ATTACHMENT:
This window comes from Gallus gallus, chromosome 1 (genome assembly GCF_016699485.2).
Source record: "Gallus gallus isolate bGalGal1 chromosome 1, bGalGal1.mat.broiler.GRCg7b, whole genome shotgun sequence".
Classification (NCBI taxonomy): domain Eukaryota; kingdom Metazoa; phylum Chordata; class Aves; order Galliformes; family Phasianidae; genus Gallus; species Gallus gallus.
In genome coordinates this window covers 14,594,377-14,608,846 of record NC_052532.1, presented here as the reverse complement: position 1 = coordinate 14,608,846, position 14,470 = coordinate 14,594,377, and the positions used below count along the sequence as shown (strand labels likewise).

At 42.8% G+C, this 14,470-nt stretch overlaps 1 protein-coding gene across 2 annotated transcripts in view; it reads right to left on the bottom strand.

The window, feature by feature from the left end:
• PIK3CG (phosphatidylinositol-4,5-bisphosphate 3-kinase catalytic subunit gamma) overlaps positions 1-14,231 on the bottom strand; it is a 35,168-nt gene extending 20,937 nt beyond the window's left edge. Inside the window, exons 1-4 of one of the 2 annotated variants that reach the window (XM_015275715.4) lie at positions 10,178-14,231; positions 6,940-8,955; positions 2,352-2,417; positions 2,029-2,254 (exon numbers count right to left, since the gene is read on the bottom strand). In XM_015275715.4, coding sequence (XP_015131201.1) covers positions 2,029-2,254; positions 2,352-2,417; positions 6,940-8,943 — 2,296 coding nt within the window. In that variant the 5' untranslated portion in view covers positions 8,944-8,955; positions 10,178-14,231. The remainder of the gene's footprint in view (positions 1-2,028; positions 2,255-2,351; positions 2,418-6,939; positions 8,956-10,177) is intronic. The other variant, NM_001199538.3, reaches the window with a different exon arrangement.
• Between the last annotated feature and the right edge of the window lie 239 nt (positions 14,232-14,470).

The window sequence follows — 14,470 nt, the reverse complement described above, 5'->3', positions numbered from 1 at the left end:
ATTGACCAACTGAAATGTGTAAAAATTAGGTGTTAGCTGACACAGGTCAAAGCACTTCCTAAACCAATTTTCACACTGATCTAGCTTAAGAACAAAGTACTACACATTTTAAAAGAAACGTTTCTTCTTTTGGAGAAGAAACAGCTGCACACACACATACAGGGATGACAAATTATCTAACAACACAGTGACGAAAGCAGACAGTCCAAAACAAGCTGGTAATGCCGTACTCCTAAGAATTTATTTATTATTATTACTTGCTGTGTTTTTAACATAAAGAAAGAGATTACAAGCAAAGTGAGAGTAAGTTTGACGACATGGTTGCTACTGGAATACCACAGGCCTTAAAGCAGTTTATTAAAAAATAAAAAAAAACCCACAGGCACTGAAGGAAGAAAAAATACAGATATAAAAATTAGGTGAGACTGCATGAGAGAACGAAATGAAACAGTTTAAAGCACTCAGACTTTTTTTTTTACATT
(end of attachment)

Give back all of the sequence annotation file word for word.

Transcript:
This window comes from Gallus gallus, chromosome 1 (genome assembly GCF_016699485.2).
Source record: "Gallus gallus isolate bGalGal1 chromosome 1, bGalGal1.mat.broiler.GRCg7b, whole genome shotgun sequence".
Classification (NCBI taxonomy): domain Eukaryota; kingdom Metazoa; phylum Chordata; class Aves; order Galliformes; family Phasianidae; genus Gallus; species Gallus gallus.
In genome coordinates this window covers 14,594,377-14,608,846 of record NC_052532.1, presented here as the reverse complement: position 1 = coordinate 14,608,846, position 14,470 = coordinate 14,594,377, and the positions used below count along the sequence as shown (strand labels likewise).

At 42.8% G+C, this 14,470-nt stretch overlaps 1 protein-coding gene across 2 annotated transcripts in view; it reads right to left on the bottom strand.

The window, feature by feature from the left end:
• PIK3CG (phosphatidylinositol-4,5-bisphosphate 3-kinase catalytic subunit gamma) overlaps positions 1-14,231 on the bottom strand; it is a 35,168-nt gene extending 20,937 nt beyond the window's left edge. Inside the window, exons 1-4 of one of the 2 annotated variants that reach the window (XM_015275715.4) lie at positions 10,178-14,231; positions 6,940-8,955; positions 2,352-2,417; positions 2,029-2,254 (exon numbers count right to left, since the gene is read on the bottom strand). In XM_015275715.4, coding sequence (XP_015131201.1) covers positions 2,029-2,254; positions 2,352-2,417; positions 6,940-8,943 — 2,296 coding nt within the window. In that variant the 5' untranslated portion in view covers positions 8,944-8,955; positions 10,178-14,231. The remainder of the gene's footprint in view (positions 1-2,028; positions 2,255-2,351; positions 2,418-6,939; positions 8,956-10,177) is intronic. The other variant, NM_001199538.3, reaches the window with a different exon arrangement.
• Between the last annotated feature and the right edge of the window lie 239 nt (positions 14,232-14,470).

The window sequence follows — 14,470 nt, the reverse complement described above, 5'->3', positions numbered from 1 at the left end:
ATTGACCAACTGAAATGTGTAAAAATTAGGTGTTAGCTGACACAGGTCAAAGCACTTCCTAAACCAATTTTCACACTGATCTAGCTTAAGAACAAAGTACTACACATTTTAAAAGAAACGTTTCTTCTTTTGGAGAAGAAACAGCTGCACACACACATACAGGGATGACAAATTATCTAACAACACAGTGACGAAAGCAGACAGTCCAAAACAAGCTGGTAATGCCGTACTCCTAAGAATTTATTTATTATTATTACTTGCTGTGTTTTTAACATAAAGAAAGAGATTACAAGCAAAGTGAGAGTAAGTTTGACGACATGGTTGCTACTGGAATACCACAGGCCTTAAAGCAGTTTATTAAAAAATAAAAAAAAACCCACAGGCACTGAAGGAAGAAAAAATACAGATATAAAAATTAGGTGAGACTGCATGAGAGAACGAAATGAAACAGTTTAAAGCACTCAGACTTTTTTTTTTACATT